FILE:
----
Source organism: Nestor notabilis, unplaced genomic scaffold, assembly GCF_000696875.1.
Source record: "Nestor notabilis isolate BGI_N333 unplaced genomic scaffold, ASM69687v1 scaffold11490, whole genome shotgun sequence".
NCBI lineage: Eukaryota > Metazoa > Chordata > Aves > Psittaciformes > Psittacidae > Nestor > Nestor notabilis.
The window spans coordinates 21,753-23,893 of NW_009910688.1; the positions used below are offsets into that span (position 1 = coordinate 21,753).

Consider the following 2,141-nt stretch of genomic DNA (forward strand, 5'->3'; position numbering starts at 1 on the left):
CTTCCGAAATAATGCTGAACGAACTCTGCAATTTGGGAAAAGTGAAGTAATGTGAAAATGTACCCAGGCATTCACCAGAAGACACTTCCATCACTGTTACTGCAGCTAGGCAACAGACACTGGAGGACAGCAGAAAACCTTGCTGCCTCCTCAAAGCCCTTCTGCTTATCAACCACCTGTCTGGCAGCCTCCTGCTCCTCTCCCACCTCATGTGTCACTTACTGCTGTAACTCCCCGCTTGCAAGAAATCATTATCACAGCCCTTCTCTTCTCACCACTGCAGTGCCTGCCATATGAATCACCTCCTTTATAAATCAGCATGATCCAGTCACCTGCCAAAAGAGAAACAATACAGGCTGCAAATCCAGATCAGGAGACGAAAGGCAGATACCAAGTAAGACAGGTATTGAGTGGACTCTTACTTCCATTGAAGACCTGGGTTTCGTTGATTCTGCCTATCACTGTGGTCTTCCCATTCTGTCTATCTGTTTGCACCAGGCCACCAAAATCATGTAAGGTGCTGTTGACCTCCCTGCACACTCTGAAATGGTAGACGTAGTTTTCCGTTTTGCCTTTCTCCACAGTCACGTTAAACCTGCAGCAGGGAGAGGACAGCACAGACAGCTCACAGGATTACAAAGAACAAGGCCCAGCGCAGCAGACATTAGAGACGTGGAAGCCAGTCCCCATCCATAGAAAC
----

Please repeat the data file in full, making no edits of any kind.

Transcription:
Source organism: Nestor notabilis, unplaced genomic scaffold, assembly GCF_000696875.1.
Source record: "Nestor notabilis isolate BGI_N333 unplaced genomic scaffold, ASM69687v1 scaffold11490, whole genome shotgun sequence".
NCBI lineage: Eukaryota > Metazoa > Chordata > Aves > Psittaciformes > Psittacidae > Nestor > Nestor notabilis.
The window spans coordinates 21,753-23,893 of NW_009910688.1; the positions used below are offsets into that span (position 1 = coordinate 21,753).

Consider the following 2,141-nt stretch of genomic DNA (forward strand, 5'->3'; position numbering starts at 1 on the left):
CTTCCGAAATAATGCTGAACGAACTCTGCAATTTGGGAAAAGTGAAGTAATGTGAAAATGTACCCAGGCATTCACCAGAAGACACTTCCATCACTGTTACTGCAGCTAGGCAACAGACACTGGAGGACAGCAGAAAACCTTGCTGCCTCCTCAAAGCCCTTCTGCTTATCAACCACCTGTCTGGCAGCCTCCTGCTCCTCTCCCACCTCATGTGTCACTTACTGCTGTAACTCCCCGCTTGCAAGAAATCATTATCACAGCCCTTCTCTTCTCACCACTGCAGTGCCTGCCATATGAATCACCTCCTTTATAAATCAGCATGATCCAGTCACCTGCCAAAAGAGAAACAATACAGGCTGCAAATCCAGATCAGGAGACGAAAGGCAGATACCAAGTAAGACAGGTATTGAGTGGACTCTTACTTCCATTGAAGACCTGGGTTTCGTTGATTCTGCCTATCACTGTGGTCTTCCCATTCTGTCTATCTGTTTGCACCAGGCCACCAAAATCATGTAAGGTGCTGTTGACCTCCCTGCACACTCTGAAATGGTAGACGTAGTTTTCCGTTTTGCCTTTCTCCACAGTCACGTTAAACCTGCAGCAGGGAGAGGACAGCACAGACAGCTCACAGGATTACAAAGAACAAGGCCCAGCGCAGCAGACATTAGAGACGTGGAAGCCAGTCCCCATCCATAGAAAC